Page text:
Colin - LEDs at the moment, you can buy now a 30% efficient, so there are already something like 6 times efficient as an old fashioned light bulb. But in the laboratory, we have them at 60% efficient and they'll be coming on to the market in the next few years.

Dave - So, that really is an improvement.

Colin - They'll be the most efficient source of lighting available, yes.

Dave - But one problem I guess with LEDs is if you want to actually go and buy them they're quite expensive. What's the problem with that and why are they so expensive?

Colin - So, they're really expensive because in order to get a sufficient light out, you have to have about 8 or 10 LEDs in a sort of light bulb shape. So, this is a Philips bulb which I got in John Lewis and it costs 13 pounds and it's a 48-watt equivalent bulb. Not many people will spend 13 pounds even though over its lifetime, you'll save lots of money in electricity, so you'll save over all. But the initial outlay is too expensive for people.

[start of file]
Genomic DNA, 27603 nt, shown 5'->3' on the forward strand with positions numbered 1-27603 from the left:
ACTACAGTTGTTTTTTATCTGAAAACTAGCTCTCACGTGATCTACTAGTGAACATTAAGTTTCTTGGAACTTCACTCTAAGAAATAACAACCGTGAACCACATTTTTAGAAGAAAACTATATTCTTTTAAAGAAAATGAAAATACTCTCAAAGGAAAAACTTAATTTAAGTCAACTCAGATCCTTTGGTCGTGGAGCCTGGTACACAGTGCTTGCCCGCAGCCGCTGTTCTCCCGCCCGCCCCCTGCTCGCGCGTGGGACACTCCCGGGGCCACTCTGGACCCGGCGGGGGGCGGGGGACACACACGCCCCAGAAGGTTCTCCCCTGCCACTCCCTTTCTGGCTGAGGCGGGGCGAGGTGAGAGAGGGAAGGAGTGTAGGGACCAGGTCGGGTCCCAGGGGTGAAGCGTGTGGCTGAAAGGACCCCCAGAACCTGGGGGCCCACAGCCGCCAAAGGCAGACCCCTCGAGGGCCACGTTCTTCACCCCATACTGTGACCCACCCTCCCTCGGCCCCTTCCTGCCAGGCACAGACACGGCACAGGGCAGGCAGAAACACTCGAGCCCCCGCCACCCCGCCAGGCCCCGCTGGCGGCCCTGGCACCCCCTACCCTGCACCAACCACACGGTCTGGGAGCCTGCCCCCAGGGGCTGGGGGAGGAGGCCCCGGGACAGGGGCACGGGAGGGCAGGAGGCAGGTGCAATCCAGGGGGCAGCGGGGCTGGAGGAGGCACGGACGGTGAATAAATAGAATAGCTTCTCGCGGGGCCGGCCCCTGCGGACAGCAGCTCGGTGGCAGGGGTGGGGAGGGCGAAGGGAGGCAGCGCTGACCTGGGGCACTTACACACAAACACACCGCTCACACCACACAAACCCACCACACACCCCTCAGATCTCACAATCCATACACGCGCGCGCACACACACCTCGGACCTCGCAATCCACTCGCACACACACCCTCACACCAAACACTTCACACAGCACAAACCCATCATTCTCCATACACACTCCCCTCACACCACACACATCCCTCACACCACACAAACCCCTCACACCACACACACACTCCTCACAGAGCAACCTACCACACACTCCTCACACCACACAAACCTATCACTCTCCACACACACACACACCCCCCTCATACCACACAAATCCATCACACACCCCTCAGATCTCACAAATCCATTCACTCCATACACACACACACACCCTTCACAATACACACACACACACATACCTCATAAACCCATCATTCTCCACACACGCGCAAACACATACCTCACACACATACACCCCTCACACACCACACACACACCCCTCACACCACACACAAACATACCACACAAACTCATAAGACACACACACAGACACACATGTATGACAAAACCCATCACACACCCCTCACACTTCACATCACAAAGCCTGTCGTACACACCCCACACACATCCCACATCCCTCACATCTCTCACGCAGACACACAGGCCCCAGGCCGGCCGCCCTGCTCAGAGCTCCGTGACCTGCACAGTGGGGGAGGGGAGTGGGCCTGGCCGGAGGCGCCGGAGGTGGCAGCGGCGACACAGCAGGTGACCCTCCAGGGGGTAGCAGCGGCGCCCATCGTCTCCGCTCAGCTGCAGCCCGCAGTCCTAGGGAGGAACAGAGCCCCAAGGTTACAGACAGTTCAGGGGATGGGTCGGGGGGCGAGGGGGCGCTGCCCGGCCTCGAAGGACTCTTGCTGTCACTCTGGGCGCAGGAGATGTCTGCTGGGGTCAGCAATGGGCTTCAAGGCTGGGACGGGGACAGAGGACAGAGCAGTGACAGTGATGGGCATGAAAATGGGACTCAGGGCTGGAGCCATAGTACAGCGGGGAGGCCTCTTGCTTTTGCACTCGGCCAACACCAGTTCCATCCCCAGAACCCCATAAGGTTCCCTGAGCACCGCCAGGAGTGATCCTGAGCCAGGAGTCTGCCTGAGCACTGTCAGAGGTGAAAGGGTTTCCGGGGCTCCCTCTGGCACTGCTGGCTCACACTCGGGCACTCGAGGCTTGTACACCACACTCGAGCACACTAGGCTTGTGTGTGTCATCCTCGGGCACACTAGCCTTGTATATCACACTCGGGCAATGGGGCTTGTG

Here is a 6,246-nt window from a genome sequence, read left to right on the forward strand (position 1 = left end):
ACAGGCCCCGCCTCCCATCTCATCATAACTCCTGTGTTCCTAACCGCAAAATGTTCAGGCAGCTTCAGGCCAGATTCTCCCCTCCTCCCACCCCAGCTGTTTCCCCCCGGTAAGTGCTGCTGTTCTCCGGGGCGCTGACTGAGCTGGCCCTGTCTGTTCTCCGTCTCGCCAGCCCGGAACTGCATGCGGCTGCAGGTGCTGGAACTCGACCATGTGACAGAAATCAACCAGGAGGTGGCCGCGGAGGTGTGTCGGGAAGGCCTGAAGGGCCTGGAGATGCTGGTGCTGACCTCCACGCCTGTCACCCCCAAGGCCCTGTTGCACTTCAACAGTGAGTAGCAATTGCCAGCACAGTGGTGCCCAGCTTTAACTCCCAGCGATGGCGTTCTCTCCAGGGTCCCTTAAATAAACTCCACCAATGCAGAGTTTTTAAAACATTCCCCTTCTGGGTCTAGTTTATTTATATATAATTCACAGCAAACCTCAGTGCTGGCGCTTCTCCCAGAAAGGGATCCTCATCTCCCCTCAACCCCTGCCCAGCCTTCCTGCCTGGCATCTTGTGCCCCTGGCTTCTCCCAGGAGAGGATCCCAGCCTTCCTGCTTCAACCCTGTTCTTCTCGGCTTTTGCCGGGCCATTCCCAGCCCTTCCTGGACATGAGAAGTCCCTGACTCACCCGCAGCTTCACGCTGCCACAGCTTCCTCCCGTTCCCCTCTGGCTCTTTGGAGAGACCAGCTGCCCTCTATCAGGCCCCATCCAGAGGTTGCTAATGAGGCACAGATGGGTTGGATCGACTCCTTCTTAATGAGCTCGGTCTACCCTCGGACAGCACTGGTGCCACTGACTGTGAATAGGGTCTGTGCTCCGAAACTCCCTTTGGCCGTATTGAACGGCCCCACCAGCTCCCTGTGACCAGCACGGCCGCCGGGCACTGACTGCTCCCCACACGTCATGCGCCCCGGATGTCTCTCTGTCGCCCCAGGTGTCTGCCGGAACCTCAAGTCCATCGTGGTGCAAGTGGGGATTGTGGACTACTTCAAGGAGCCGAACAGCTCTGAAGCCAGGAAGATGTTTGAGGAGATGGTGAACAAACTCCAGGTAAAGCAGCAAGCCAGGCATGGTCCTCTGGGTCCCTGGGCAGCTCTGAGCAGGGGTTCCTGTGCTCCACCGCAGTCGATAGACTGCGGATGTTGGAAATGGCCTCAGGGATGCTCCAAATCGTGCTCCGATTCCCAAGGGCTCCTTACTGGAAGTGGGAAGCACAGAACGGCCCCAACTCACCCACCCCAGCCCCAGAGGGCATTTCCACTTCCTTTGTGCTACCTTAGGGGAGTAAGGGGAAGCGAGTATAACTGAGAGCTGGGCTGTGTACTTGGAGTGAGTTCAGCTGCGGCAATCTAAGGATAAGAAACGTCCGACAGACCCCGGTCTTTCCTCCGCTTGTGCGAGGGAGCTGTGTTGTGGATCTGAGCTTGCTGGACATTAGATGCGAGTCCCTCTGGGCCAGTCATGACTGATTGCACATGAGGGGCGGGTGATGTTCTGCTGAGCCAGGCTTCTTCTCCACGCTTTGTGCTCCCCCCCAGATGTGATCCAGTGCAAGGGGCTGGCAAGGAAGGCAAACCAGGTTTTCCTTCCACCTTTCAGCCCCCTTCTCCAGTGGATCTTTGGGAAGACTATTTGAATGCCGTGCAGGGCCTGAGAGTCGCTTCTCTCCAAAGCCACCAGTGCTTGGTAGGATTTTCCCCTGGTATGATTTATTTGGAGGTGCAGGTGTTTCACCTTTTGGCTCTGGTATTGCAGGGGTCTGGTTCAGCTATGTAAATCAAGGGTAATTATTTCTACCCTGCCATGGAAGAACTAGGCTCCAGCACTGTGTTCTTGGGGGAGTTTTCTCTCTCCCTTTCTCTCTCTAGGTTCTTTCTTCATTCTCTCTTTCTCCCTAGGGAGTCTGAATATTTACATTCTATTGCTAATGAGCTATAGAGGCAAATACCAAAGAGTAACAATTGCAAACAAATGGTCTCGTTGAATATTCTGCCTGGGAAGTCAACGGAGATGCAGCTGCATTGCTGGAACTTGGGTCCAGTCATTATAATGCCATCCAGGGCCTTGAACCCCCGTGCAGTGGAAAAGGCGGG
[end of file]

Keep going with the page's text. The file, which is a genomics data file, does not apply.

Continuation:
These are expensive because they're something like 8 or 10 LEDs. Each LED costs about 1 or 2 pounds. This is because they're grown on sapphire or silicon carbide wafers, and a wafer is - think of an ice cream wafer or a cheese wafer. So, a sapphire wafer, you actually grow a big piece of sapphire artifically, you slice it up into wafers. Sapphire is really expensive and silicon carbide is expensive. Silicon itself is really cheap. And so, you save a lot of money by growing on silicon.

Dave - What you're actually growing on the silicon or the silicon carbide?

Colin - We're depositing a material called gallium nitride which does not exist in nature. So, it's a man-made material and then the material which actually emits the light is something called indium gallium nitride. So, it's three different elements put together - indium, gallium and nitrogen and those elements are in very thin layers called quantum wells and it's those layers which emit the brilliant light.

Dave -  How do you get the colour of the LED? Are they naturally white?